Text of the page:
In addition to the fanning, my grandmother appealed to family feeling. Father Mike, her son-in-law and my very own uncle, was by this time back from his years in Greece and serving—in an assistant capacity—at Assumption Greek Orthodox Church.
“Please, Miltie,” Desdemona said. “Think of Father Mike. They never give him top job at the church. You think if his own niece she no gets baptized it will look good? Think of your sister, Miltie. Poor Zoë! They no have much money.”
Finally, in a sign that he was weakening, my father asked my mother, “What do they charge for a baptism these days?”
Milton’s eyebrows lifted. But after a moment’s consideration he nodded, confirmed in his suspicions. “Figures. They let you in for free. Then you gotta pay for the rest of your life.”
By 1960, the Greek Orthodox congregation of Detroit’s East Side had yet another new building to worship in. Assumption had moved from Vernor Highway to a new site on Charlevoix. The erection of the Charlevoix church had been an event of great excitement. From the humble beginnings of the storefront on Hart Street, to the respectable but by no means splashy domicile off Beniteau, Assumption was finally going to get a grand church building. Many construction firms bid for the job, but in the end it was decided to give it to “someone from the community,” and that someone was Bart Skiotis.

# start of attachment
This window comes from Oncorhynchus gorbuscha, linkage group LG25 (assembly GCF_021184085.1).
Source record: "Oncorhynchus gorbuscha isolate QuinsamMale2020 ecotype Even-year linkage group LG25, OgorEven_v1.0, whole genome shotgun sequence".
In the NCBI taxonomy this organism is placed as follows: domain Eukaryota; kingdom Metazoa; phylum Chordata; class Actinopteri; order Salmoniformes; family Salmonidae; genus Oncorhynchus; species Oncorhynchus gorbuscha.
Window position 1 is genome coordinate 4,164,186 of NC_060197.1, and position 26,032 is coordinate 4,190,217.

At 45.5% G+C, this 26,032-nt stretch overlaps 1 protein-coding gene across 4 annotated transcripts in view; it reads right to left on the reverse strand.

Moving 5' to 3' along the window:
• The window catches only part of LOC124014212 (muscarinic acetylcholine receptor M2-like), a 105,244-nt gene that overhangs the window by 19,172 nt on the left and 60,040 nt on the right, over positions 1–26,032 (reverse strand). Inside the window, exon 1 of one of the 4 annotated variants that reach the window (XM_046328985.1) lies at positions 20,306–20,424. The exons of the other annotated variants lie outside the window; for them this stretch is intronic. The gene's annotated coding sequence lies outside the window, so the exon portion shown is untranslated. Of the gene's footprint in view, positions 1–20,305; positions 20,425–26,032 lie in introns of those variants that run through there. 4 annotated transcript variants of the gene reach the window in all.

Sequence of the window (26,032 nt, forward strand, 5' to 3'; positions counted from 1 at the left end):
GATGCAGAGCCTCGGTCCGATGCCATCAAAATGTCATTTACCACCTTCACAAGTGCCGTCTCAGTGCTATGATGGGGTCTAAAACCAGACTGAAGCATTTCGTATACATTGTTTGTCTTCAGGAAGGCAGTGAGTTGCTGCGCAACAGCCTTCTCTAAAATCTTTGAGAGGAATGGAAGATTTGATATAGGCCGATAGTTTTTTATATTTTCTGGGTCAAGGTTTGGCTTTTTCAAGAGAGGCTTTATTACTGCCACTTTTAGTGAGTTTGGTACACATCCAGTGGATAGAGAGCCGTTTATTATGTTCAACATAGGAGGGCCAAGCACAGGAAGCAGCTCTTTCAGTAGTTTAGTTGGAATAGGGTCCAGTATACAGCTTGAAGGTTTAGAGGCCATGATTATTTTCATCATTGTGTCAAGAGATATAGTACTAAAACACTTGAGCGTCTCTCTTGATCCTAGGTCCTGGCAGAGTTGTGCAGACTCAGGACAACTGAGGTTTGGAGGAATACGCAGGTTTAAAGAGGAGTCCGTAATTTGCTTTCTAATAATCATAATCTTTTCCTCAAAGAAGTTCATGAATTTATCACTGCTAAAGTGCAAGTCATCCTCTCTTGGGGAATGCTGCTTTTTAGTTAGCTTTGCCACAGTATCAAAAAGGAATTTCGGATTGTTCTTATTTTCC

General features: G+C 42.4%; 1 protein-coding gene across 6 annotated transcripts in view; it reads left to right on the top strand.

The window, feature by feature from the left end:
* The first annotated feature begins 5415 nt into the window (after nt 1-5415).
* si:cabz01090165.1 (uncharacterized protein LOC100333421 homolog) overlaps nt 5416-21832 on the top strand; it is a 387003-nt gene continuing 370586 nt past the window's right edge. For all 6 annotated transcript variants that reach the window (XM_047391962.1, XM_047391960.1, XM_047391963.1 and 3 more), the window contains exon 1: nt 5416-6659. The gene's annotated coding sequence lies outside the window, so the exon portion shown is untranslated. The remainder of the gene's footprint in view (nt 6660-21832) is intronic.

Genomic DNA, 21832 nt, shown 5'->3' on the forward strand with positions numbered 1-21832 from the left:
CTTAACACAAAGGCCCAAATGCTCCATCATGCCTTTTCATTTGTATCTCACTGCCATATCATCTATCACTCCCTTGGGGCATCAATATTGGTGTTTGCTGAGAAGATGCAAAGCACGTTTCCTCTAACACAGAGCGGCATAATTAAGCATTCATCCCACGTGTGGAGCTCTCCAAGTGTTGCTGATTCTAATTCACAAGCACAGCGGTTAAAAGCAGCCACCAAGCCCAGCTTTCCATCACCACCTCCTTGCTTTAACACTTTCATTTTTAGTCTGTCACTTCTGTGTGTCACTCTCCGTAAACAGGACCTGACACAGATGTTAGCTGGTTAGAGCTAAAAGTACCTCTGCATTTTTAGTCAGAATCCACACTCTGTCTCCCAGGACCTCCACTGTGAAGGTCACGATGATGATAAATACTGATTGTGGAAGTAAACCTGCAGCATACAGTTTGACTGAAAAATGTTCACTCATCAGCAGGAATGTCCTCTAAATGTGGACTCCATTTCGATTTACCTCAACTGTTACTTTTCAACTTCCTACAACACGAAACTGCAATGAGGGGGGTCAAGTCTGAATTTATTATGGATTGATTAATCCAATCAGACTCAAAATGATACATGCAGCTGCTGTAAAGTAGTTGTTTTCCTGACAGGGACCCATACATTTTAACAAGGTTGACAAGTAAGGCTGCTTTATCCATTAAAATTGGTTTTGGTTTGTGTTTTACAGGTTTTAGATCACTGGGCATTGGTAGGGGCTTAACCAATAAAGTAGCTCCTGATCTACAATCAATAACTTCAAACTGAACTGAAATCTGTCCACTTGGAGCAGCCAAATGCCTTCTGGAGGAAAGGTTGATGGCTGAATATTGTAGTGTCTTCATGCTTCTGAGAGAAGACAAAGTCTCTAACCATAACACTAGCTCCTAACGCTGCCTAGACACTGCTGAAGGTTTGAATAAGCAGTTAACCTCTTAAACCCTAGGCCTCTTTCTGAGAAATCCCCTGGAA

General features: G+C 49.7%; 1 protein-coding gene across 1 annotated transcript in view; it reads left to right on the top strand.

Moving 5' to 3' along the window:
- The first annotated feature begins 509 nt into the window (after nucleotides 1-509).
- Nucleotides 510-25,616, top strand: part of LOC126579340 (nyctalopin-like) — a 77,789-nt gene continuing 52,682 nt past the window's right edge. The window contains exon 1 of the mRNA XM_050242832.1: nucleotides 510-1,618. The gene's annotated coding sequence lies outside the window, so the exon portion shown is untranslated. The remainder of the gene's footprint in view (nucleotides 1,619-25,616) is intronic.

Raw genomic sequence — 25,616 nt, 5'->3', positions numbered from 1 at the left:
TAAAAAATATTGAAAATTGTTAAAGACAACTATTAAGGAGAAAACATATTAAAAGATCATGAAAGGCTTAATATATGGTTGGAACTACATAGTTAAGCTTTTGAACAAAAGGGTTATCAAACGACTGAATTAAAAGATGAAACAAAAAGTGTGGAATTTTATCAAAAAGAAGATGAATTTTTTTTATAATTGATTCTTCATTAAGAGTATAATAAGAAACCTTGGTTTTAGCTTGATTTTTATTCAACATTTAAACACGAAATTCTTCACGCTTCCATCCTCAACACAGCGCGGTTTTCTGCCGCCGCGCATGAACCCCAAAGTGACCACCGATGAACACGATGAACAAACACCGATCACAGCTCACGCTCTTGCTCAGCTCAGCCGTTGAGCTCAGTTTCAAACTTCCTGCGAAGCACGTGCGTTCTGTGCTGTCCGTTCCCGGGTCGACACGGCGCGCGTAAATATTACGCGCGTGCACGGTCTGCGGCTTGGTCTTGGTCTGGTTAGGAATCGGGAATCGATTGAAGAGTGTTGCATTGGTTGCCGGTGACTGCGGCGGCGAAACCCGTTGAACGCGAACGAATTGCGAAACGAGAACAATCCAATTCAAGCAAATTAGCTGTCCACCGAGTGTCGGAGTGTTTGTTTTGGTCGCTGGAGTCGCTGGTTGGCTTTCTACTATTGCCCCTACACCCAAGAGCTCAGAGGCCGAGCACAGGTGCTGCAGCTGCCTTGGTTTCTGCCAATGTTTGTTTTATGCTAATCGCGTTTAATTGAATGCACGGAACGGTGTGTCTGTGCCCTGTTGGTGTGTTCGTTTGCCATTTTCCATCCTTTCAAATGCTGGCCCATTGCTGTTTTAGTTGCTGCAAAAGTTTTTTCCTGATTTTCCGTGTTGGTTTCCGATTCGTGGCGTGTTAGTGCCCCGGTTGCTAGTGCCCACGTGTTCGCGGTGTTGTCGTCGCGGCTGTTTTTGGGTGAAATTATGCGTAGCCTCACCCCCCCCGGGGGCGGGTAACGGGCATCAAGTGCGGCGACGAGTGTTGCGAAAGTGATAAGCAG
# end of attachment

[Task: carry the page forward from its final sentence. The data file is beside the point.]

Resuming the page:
The motives behind building the new church were twofold: to resurrect the ancient splendor of Byzantium and to show the world the financial wherewithal of the prospering Greek American community. No expense was spared. An icon painter from Crete was imported to render the iconography. He stayed for over a year, sleeping in the unfinished structure on a thin mat. A traditionalist, he refrained from meat, alcohol, and sweets, in order to purify his soul and receive divine inspiration. Even his paintbrush was by the book, made from the tip of a squirrel’s tail. Slowly, over two years, our East Side Hagia Sophia went up, not far from the Ford Freeway. There was only one problem. Unlike the icon painter, Bart Skiotis had not worked with a pure heart. It turned out that he had used inferior materials, siphoning the remaining cash into his personal bank account. He laid the foundation incorrectly, so that it wasn’t long before cracks began to branch over the walls, scarring the iconography. The ceiling leaked, too.